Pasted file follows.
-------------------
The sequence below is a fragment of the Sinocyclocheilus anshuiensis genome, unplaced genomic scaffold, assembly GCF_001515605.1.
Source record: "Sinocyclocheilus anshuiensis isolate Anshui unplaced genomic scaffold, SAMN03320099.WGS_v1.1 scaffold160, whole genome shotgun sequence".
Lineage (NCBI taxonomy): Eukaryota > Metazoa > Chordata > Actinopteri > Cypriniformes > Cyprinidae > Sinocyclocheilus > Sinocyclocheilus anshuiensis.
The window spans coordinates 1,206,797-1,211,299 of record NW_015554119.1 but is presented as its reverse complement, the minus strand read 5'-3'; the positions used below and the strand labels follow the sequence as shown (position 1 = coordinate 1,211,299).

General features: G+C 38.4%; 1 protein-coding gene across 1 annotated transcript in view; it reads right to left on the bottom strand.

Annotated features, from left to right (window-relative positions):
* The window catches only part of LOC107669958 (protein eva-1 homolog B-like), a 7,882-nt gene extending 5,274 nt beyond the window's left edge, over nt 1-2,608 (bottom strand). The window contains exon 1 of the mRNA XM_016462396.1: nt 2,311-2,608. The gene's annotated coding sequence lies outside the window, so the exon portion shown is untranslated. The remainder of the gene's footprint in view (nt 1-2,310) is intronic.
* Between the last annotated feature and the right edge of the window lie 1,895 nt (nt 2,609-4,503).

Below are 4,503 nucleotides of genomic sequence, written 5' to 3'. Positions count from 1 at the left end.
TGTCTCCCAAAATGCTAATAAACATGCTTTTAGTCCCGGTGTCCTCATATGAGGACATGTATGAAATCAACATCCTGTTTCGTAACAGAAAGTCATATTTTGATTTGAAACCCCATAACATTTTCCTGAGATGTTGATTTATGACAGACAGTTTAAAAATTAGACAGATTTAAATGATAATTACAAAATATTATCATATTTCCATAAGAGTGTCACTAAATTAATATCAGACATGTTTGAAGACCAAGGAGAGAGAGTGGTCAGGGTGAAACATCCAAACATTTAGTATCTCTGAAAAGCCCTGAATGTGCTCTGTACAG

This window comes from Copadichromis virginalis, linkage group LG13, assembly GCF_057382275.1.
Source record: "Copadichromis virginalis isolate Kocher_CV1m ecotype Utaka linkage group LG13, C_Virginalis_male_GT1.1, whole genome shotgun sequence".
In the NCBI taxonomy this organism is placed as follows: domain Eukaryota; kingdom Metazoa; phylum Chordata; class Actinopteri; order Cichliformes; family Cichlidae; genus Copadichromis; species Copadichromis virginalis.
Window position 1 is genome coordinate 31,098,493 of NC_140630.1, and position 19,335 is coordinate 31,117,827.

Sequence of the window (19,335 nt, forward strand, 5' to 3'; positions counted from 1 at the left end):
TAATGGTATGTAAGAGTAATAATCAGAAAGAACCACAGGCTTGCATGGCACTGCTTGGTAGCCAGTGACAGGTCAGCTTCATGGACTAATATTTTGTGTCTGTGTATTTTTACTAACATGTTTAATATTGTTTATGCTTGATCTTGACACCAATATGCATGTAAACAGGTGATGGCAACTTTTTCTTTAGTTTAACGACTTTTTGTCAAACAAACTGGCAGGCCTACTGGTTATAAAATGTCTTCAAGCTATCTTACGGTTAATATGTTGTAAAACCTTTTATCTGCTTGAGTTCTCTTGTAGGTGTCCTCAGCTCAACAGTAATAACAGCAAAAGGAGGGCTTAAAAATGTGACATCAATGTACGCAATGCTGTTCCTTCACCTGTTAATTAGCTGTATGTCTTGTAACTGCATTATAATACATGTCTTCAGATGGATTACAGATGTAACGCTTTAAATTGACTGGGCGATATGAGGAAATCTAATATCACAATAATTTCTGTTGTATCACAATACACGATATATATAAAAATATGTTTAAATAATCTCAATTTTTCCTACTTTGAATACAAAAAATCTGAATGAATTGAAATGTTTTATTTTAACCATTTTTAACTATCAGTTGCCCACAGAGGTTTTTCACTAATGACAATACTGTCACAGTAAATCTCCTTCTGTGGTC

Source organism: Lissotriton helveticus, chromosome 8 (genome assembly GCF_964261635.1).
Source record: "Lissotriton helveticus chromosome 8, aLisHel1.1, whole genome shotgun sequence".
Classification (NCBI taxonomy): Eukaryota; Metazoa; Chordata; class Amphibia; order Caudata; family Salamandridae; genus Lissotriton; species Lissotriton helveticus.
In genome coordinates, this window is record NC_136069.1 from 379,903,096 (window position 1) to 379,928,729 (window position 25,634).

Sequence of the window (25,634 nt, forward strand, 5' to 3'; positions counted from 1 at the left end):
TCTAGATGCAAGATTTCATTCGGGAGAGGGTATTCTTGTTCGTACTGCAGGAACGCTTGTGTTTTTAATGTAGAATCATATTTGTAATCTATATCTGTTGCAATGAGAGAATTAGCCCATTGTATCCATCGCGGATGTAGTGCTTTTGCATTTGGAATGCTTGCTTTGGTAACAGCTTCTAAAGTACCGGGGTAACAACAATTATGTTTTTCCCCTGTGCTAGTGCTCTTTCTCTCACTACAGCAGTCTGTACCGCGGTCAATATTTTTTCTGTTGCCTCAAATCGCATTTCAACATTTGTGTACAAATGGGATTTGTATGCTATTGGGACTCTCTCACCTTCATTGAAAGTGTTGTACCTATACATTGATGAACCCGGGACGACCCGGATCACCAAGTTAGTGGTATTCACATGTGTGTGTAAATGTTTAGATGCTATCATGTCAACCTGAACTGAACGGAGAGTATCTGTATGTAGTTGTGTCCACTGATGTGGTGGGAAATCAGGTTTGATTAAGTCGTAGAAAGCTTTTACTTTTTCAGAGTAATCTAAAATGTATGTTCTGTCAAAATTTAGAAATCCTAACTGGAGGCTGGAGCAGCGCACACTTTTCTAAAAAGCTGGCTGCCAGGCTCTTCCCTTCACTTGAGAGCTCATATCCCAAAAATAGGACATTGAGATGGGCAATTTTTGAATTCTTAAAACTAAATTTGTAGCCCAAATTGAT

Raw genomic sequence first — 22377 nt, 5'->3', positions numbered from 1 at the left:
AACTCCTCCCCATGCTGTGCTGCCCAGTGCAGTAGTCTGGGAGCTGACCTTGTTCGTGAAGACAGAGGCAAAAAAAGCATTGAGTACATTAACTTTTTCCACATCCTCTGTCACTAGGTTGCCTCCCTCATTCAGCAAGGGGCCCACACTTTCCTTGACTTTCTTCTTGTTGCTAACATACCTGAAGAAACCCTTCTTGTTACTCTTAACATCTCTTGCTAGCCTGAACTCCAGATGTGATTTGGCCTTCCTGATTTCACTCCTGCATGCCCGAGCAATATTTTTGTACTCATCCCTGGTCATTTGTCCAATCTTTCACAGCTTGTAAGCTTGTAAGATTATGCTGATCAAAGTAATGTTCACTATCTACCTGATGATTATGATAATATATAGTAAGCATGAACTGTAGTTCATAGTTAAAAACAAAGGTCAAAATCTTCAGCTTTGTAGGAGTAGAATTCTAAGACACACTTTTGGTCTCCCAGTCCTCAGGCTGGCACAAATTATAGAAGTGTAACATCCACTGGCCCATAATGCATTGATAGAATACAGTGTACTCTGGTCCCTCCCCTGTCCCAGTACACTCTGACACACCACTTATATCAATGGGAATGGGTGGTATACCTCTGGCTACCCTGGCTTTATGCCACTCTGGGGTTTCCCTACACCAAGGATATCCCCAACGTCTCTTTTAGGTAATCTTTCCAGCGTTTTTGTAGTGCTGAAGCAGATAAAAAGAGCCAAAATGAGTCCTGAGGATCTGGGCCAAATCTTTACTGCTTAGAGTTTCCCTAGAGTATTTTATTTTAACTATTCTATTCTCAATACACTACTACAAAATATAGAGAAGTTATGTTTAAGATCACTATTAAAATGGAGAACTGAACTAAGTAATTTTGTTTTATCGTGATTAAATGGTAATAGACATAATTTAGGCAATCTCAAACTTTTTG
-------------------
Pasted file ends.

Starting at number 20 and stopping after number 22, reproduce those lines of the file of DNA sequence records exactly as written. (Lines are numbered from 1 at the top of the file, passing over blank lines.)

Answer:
In genome coordinates, this window is record NC_136069.1 from 379,903,096 (window position 1) to 379,928,729 (window position 25,634).

Sequence of the window (25,634 nt, forward strand, 5' to 3'; positions counted from 1 at the left end):
TCTAGATGCAAGATTTCATTCGGGAGAGGGTATTCTTGTTCGTACTGCAGGAACGCTTGTGTTTTTAATGTAGAATCATATTTGTAATCTATATCTGTTGCAATGAGAGAATTAGCCCATTGTATCCATCGCGGATGTAGTGCTTTTGCATTTGGAATGCTTGCTTTGGTAACAGCTTCTAAAGTACCGGGGTAACAACAATTATGTTTTTCCCCTGTGCTAGTGCTCTTTCTCTCACTACAGCAGTCTGTACCGCGGTCAATATTTTTTCTGTTGCCTCAAATCGCATTTCAACATTTGTGTACAAATGGGATTTGTATGCTATTGGGACTCTCTCACCTTCATTGAAAGTGTTGTACCTATACATTGATGAACCCGGGACGACCCGGATCACCAAGTTAGTGGTATTCACATGTGTGTGTAAATGTTTAGATGCTATCATGTCAACCTGAACTGAACGGAGAGTATCTGTATGTAGTTGTGTCCACTGATGTGGTGGGAAATCAGGTTTGATTAAGTCGTAGAAAGCTTTTACTTTTTCAGAGTAATCTAAAATGTATGTTCTGTCAAAATTTAGAAATCCTAACTGGAGGCTGGAGCAGCGCACACTTTTCTAAAAAGCTGGCTGCCAGGCTCTTCCCTTCACTTGAGAGCTCATATCCCAAAAATAGGACATTGAGATGGGCAATTTTTGAATTCTTAAAACTAAATTTGTAGCCCAAATTGAT